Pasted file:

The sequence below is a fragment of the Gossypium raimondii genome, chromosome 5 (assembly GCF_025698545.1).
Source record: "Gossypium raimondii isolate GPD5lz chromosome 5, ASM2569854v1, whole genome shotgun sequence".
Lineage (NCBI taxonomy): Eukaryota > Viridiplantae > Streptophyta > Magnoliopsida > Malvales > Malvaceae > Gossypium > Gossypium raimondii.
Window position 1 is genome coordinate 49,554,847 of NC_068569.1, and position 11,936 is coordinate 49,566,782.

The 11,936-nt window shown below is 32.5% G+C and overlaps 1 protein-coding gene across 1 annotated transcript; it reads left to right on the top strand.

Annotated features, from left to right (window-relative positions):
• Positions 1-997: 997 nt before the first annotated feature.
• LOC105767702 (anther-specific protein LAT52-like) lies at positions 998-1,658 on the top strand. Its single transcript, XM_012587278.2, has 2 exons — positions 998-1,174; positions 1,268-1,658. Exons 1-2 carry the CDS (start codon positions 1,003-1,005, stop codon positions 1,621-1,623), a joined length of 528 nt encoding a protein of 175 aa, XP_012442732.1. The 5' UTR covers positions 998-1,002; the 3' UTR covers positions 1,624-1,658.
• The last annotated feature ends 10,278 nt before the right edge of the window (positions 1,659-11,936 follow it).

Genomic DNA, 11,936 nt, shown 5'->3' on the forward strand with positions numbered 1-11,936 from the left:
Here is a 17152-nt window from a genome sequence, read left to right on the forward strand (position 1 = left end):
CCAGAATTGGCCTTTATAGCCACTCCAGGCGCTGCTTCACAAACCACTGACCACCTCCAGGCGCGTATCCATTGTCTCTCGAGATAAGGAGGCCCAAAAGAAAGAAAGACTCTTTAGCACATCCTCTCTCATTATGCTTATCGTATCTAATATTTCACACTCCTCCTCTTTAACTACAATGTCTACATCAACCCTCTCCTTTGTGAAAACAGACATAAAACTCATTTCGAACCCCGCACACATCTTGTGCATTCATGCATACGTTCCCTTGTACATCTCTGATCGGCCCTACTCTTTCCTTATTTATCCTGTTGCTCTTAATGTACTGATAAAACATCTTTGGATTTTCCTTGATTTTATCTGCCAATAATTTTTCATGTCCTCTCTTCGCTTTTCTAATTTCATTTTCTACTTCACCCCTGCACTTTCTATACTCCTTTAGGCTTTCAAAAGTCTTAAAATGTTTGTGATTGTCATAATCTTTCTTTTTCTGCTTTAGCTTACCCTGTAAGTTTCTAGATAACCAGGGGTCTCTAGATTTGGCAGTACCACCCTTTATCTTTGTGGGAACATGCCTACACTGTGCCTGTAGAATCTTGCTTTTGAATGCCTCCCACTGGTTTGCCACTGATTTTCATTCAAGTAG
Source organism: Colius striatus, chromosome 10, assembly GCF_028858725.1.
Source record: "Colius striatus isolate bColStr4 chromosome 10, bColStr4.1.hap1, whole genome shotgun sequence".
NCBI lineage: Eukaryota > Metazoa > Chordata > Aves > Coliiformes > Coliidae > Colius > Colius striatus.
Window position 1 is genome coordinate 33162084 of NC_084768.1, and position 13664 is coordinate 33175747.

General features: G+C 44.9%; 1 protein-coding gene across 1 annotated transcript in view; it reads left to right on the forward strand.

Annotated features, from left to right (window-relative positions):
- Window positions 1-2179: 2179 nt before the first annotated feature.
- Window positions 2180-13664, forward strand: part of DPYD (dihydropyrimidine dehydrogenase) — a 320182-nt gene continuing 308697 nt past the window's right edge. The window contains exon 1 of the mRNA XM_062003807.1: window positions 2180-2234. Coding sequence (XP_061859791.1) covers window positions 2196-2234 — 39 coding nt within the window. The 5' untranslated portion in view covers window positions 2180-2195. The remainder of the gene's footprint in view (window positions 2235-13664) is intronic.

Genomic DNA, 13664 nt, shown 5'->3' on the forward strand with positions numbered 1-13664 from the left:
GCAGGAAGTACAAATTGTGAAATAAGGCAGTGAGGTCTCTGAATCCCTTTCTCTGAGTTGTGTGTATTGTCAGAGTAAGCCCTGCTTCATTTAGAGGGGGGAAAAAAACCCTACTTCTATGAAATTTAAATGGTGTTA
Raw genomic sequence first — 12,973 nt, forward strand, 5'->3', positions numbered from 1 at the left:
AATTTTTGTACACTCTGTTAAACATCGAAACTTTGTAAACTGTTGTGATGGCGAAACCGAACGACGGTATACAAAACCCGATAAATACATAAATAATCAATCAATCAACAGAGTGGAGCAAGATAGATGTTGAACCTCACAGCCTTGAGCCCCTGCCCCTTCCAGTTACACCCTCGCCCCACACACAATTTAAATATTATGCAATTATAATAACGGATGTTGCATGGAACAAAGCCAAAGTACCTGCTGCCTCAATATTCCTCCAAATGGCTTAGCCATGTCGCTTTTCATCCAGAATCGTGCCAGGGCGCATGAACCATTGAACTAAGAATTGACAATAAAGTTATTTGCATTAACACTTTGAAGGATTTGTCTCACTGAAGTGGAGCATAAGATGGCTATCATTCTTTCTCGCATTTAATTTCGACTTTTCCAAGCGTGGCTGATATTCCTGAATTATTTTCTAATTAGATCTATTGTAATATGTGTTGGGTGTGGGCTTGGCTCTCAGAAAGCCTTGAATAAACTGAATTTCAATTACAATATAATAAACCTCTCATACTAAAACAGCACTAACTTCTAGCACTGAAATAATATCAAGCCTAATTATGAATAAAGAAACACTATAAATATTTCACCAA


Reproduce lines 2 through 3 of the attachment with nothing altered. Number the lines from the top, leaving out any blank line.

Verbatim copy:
Source record: "Gossypium raimondii isolate GPD5lz chromosome 5, ASM2569854v1, whole genome shotgun sequence".
Lineage (NCBI taxonomy): Eukaryota > Viridiplantae > Streptophyta > Magnoliopsida > Malvales > Malvaceae > Gossypium > Gossypium raimondii.